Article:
Don Glossup's shop, New Orleans Mistic, hosted a "house service" last year, combining celebration and ceremony.
Don Glossup's shop, New Orleans Mistic, hosted a "house service" last year, combining celebration and ceremony. Don Glossup
The interior of New Orleans Mistic
The interior of New Orleans Mistic Don Glossup
Since the late 1960s, visitors to the French Quarter in New Orleans have thrilled to its evocative little voodoo shops. One of those shops, however, caters not to tourists but to those for whom voodoo is a spiritual tradition and a community.
New Orleans Mistic owner Don Glossup has returned to his shop in the wake of Hurricane Katrina, but says most of the homes near his store are too damaged for habitation.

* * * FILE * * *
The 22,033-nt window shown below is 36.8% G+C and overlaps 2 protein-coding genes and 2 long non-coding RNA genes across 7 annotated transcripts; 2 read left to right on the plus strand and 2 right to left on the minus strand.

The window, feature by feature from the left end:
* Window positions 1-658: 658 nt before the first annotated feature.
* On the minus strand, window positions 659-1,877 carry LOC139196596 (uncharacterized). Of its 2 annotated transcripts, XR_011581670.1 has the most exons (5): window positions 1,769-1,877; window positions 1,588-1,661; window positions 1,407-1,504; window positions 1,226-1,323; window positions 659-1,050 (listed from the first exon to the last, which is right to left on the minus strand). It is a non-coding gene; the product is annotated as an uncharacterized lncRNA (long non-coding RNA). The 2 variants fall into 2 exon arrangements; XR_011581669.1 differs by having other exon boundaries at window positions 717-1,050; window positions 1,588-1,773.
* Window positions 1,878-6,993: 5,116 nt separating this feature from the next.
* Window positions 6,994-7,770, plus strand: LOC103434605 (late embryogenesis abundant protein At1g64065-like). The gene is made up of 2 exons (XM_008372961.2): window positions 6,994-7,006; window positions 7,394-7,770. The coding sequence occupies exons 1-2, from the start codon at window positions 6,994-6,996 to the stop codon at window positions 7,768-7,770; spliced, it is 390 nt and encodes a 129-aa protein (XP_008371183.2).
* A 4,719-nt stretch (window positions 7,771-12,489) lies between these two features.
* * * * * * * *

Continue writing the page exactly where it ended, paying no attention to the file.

Many of Glossup's locally born customers practice a sort of a vernacular voodoo, less organized religion than folk spirituality. He says those customers were generally from the neighborhoods hardest hit by Katrina.
Now, the future of voodoo in New Orleans seems uncertain, as does the future of Glossup's shop. Meanwhile, displaced residents such as Ava Kay Jones and Elmer Glover are maintaining their spiritual practices in as evacuees in new locations.